Developing a Web/Mobile/Marketing Startup in Myanmar with Jouni Helminen, Founder of Myanmar Plus

Jouni, please introduce yourself…

Hi, I’m Jouni. I’m originally from Finland – the home of Linux, Sauna and Santa Claus – but have been based in London for the past 10 years.

My background is in design and development, particularly mobile, for donkeys years – from ad agencies like TWBA to pure tech companies like Nokia, Microsoft and Canonical.

What’s the story behind creating Myanmar Plus?

My wife is originally Burmese and we go to Myanmar every year, so last year I thought it would be cool to do business there.

After about 6 months we had found the right people to do the first hires and Myanmar Plus was born. We have now grown to around 15 staff and expanding rapidly, primarily in Yangon, with a few people remoting from London and Helsinki.

Tell us more about what it is you do…

We have a twofold background – in part hardcore mobile/web engineering – building operating systems (Ubuntu), Android apps, large scale web services.

The second part is a digital agency background – we have past careers in some of the best digital agencies in Europe, crafting digital marketing campaigns for top brands ranging from Nokia to Microsoft to startups – we want to deliver the same quality digital services to our clients in Myanmar.

We really want to push the envelope, so our services are a mix of cool stuff from traditional digital agency services to some high tech engineering with mobile apps, payment services, high end drone aerial videos… Things that excite us and which we feel have commercial potential.

So it’s kind of like a holy trinity of engineering/coding meets design meets marketing. We focus on our own mobile/web products but also work with clients, mainly international brands entering Myanmar too to help them navigate the field – we speak Myanmar language and understand the culture, plus we have the chops to execute campaigns to top international agency standards.

What does a typical work day look like for you?

Emails, designing new products, polishing pixels, server infrastructure stuff/DevOps, generating content (we’re particularly big on high quality video – we shoot with Blackmagic and Red Epics), code reviews, talking to staff and clients, daily standup to track progress, doing analytics on social media marketing.

It’s a real mix and keeps me busy!

Did you incorporate a company in Myanmar? If so, what’s the process like for foreigners?

We are in the process of incorporating in Myanmar also, you have to invest $50,000 USD to get a license for 5 years. We have an excellent lawyer (email me for details) and the process is going swimmingly with their help.

How’s traction working out so far?

We’re still in stealth mode on our products but have one test app with around 10,000 installs in the past couple of months.

Getting great traction on social networks as well in the past couple of weeks. A couple of big partnerships with international brands also in the works.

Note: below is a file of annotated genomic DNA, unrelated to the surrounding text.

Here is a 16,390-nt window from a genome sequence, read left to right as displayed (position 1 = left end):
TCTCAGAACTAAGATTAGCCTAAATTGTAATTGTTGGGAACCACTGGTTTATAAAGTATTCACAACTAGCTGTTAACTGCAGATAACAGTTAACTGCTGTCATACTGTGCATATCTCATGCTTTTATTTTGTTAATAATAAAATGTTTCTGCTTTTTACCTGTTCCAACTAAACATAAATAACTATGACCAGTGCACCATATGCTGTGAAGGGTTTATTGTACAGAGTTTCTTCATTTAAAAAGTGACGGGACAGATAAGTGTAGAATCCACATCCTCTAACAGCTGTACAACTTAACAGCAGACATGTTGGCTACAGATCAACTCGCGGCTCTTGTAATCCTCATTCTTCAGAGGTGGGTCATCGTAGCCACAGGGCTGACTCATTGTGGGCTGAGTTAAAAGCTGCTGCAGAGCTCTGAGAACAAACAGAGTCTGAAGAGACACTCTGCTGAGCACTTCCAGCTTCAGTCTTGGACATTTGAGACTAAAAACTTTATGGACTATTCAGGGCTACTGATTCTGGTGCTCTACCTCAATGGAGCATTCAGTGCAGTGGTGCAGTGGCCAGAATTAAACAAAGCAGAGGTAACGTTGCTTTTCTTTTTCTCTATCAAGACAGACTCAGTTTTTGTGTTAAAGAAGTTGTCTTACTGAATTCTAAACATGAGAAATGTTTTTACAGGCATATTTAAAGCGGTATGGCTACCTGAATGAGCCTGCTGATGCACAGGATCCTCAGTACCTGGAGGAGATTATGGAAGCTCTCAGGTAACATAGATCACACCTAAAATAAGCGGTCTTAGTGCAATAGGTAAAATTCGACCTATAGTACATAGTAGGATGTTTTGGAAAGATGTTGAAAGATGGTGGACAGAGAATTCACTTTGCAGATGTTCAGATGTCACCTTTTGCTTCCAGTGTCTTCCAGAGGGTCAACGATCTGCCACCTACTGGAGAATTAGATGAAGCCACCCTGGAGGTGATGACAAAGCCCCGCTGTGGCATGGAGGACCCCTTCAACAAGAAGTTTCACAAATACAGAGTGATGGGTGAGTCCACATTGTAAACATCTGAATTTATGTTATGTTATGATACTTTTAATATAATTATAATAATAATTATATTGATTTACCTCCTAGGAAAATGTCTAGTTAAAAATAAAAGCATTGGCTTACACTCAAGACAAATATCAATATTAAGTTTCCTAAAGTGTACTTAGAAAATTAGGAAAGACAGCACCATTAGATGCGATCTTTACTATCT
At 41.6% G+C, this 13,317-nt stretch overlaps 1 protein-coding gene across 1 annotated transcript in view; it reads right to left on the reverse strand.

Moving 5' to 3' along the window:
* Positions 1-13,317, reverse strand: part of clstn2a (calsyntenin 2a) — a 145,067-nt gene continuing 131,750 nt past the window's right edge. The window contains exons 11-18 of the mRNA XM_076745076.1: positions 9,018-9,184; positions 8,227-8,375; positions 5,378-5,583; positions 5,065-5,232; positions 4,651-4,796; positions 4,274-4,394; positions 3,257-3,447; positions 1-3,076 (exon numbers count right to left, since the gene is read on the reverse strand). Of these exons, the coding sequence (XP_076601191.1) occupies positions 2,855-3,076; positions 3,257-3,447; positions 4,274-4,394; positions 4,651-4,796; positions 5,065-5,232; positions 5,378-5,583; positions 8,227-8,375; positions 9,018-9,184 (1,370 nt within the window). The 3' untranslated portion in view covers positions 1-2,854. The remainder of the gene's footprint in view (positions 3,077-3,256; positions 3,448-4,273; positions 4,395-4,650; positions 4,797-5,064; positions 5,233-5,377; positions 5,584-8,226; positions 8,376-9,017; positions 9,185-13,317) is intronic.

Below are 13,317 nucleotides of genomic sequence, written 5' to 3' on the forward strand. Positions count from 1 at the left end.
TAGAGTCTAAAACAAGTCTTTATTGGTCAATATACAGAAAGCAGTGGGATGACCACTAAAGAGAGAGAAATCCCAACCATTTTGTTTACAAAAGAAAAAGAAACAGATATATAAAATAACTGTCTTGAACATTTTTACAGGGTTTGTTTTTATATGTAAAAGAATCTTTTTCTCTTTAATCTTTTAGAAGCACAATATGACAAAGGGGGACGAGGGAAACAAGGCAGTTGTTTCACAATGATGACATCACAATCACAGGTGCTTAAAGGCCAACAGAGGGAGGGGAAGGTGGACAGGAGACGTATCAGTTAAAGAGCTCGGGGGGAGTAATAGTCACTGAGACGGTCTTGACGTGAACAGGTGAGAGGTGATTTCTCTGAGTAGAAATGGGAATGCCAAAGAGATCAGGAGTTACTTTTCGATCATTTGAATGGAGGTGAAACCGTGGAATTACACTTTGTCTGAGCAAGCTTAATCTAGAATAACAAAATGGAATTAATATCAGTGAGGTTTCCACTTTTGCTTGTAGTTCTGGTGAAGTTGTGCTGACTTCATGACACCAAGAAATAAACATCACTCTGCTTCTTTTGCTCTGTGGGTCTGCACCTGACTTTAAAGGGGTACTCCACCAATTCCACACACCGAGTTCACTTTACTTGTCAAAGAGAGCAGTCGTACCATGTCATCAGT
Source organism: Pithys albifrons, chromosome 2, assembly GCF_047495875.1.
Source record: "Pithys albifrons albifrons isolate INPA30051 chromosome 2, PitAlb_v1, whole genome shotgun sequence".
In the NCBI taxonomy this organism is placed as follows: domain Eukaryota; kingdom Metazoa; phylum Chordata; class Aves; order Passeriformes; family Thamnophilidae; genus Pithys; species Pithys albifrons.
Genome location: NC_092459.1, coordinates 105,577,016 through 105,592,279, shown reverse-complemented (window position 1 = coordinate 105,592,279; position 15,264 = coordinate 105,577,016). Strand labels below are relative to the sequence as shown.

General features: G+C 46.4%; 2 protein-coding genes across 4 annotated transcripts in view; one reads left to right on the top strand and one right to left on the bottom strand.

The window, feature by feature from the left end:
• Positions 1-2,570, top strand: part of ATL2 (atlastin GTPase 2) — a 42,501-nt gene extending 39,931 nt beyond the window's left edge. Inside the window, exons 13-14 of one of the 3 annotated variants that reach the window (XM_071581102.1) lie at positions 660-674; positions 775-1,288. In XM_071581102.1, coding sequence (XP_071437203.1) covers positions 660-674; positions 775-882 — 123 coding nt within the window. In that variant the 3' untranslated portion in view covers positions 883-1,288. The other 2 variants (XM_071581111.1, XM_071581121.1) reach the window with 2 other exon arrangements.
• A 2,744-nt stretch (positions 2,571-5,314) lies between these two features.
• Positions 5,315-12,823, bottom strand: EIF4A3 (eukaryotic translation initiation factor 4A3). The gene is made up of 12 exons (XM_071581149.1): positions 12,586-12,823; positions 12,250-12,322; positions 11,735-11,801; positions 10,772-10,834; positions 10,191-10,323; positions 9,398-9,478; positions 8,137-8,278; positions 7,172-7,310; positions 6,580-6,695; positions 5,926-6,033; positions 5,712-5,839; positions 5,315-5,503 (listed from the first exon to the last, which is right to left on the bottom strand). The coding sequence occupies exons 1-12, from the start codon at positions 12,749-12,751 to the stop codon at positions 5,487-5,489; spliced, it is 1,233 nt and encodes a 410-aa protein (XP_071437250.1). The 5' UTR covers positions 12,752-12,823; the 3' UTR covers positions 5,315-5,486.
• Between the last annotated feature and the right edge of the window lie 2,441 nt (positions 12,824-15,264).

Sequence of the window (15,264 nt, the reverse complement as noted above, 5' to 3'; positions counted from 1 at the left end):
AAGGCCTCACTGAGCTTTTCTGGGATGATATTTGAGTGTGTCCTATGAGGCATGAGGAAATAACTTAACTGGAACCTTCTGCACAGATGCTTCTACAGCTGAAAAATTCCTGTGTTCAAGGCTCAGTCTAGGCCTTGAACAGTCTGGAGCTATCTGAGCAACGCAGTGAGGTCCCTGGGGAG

With you in stealth mode, what challenges are you currently facing?

Finding the right people. You just have to network, hustle hard and trust your instinct. I would strongly advice you focus your company in something you know inside out yourself, so that you are able to train your hires and gain their respect.

Co-location is pretty important for moving quickly, if you have remote workers then make sure your communication chain and workflow is tight – HipChat, Hangouts, Trello etc.

What strategies are you using to market Myanmar Plus?

Facebook is working well, it’s really popular in Myanmar. We’ve done a lot of social media marketing in the past for global brands, so we’re taking the learnings from there and utilising them for us an our clients in Myanmar

Beside Facebook, what other web platforms are popular in Myanmar?

Facebook is the main one, YouTube is fairly popular but limited by the slow connections, twitter and LinkedIn have some professional users. That’s about it – not that different to the rest of the world.

How do you see the startup ecosystem developing in Myanmar?

I think there will be more startups like everywhere else in the world. Access to funding is difficult so most startups are self funded.

Investment climate will take a while to develop, foreign investment in Myanmar companies can be tricky in terms of legislation. Local investors tend to sink their money into real estate and other physical investments.

What advice would you give to others considering venturing into Myanmar to do business?

Office and housing costs are very high, work that into your burn rate. Burmese food is great. Internet is slow. Traffic is really bad. People are lovely. Things can take longer than you’d expect.

Finally, treat people as you would like to be treated yourself and you will make a lot of friends.

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